(8) Study conduct—(i) Apparatus. Behavioral responses and the delivery of reinforcers shall be controlled and monitored by automated equipment located so that its operation does not provide unintended cues or otherwise interfere with the ongoing behavior. Individual chambers should be sound attenuated to prevent disruptions of behavior by external noise. The response manipulanda, feeders, and any stimulus devices should be tested before each session; these devices should periodically be calibrated.

(ii) Chamber assignment. Concurrent treatment groups should be balanced across chambers. Each subject should be tested in the chamber to which it is initially assigned.

(iii) Deprivation and training. (A) If a nonpreferred positive reinforcer is used, all subjects should be deprived of food until they reach a fixed percentage (e.g. 80 to 90 percent, commonly) of their ad libitum body weight or for a fixed period (e.g., 18 hours) prior to training. Deprivation should be kept constant throughout the study.

(B) Subjects must be trained until they display demonstrable stability in performance across days prior to exposure. One simple and useful criterion is a minimum number of sessions on the schedule and no systematic trend during the 5 days before exposure.

(C) Cumulative records of cumulative responding over time for each animal should be presented to demonstrate that the pattern of responding is representative of that generated by the schedule of reinforcement.

(iv) Time, frequency, and duration of testing—(A) Time of testing. All experimental animals should be tested at the same time of day and with respect to the time of exposure. For acute studies, testing should be performed when effects are estimated to peak, usually shortly after exposure. For subchronic studies, subjects should be tested prior to daily exposure in order to assess cumulative effects.

(B) Frequency of testing. The maintenance of stable operant behavior normally will require regular and frequent (e.g., 5 days a week) testing sessions. Animals should be weighed on each test day.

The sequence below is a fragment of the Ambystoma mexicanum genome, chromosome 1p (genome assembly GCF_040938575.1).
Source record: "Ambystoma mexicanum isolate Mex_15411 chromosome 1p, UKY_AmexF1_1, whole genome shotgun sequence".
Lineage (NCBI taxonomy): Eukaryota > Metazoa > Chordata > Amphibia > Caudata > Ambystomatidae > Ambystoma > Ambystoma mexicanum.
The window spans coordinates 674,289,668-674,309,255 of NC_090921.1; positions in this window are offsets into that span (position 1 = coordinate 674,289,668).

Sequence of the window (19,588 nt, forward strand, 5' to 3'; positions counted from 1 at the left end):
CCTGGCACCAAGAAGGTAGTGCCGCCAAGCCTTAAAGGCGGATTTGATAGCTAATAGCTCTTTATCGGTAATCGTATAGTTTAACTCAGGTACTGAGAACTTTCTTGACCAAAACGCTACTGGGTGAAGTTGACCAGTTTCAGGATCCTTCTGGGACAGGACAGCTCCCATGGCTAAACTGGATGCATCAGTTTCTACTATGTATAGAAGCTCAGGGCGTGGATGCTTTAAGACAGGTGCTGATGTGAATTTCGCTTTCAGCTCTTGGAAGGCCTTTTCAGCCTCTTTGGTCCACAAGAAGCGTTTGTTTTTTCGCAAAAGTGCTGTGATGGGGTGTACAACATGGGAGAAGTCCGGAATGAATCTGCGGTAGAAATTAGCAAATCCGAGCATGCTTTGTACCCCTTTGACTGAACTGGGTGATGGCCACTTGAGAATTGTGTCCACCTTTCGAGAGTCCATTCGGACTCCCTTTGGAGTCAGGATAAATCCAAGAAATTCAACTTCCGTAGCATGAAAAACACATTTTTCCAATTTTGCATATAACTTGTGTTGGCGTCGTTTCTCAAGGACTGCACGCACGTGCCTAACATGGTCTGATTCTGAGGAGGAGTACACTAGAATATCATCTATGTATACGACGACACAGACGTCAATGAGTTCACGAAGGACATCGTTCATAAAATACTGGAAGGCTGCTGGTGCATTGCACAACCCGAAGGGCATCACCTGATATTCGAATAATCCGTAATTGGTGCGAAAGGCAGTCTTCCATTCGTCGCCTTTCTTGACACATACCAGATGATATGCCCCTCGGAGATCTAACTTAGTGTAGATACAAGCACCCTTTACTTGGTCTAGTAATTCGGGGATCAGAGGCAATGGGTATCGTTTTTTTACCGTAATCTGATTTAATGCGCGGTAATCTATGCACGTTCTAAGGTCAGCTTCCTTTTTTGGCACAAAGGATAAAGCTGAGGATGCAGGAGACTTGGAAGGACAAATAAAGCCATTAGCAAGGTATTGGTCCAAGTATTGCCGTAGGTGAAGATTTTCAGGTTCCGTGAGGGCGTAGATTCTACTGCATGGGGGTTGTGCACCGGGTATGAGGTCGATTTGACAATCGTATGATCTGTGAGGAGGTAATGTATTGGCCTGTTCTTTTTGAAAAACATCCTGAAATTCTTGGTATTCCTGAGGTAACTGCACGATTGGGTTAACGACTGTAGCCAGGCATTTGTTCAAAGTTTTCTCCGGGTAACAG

(C) Duration of testing. (1) Experimental sessions should be long enough to reasonably see the effects of exposure, but brief enough to be practical. Under most circumstances, a session length of 30-40 minutes should be adequate.

(2) If the nature or duration of effects following cessation of repeated exposure are a concern, animals from the high dose group should be tested following exposure for a suitable period of time.

(v) Schedule selection. The schedule of reinforcement chosen should generate response rates that may increase or decrease as a function of exposure. Many schedules of reinforcement can do this: a single schedule maintaining a moderate response rate; fixed-interval schedules, which engender a variety of response rates in each interval; or multiple schedules, where different components may maintain high and low response rates.

(e) Data reporting and evaluation. In addition to the reporting requirements specified under 40 CFR part 792, subpart J the final test report should contain the following information:

(1) Description of system, test methods, experimental design, and control data. (i) A description of the experimental chamber, programming equipment, data collection devices, and environmental conditions.

(ii) A description of the experimental design including counterbalancing procedures, and the stability criterion.

(iii) A description and statistical evaluation of positive control and other control data, including standard measures of central tendency, variability, coefficient of variation of response rates, and the slope of the dose-effect curve.

(2) Results. (i) Data for each animal should be arranged by test group in tabular form including the animal identification number, body weight, pre-exposure rate of responding, changes in response rate produced by the chemical, and group data for the same variables, including standard measures of central tendency, variability and coefficient of variation.

(ii) A description and statistical evaluation of the test results: With particular reference to the overall statistical procedures (e.g., parametric or nonparametric) dose-effect curve, and calculation of slope. Presentation of calculations is encouraged.

(f) References. For additional background information on this test guideline the following references should be consulted:

(1) Dews, P.B. “Assessing the Effects of Drugs,” Methods in Psychobiology, Vol. 2, Ed., R.D. Myers (New York: Academic Press, 1972) 83-124.

(2) Ferster, C.B. Skinner, B.F. Schedules of Reinforcement. (New York: Appleton-Century-Crofts, 1957).

(3) Laties, V.G. “How Operant Conditioning can Contribute to Behavioral Toxicology,” Environmental Health Perspectives, 28: 29-35 (1978).

(4) National Academy of Science. Principles for Evaluating Chemicals in the Environment. (Washington, DC: National Academy of Sciences, 1975).

(5) National Academy of Science. Principles and Procedures for Evaluating the Toxicity of Household Substances. (Washington, DC: National Academy of Sciences, 1977).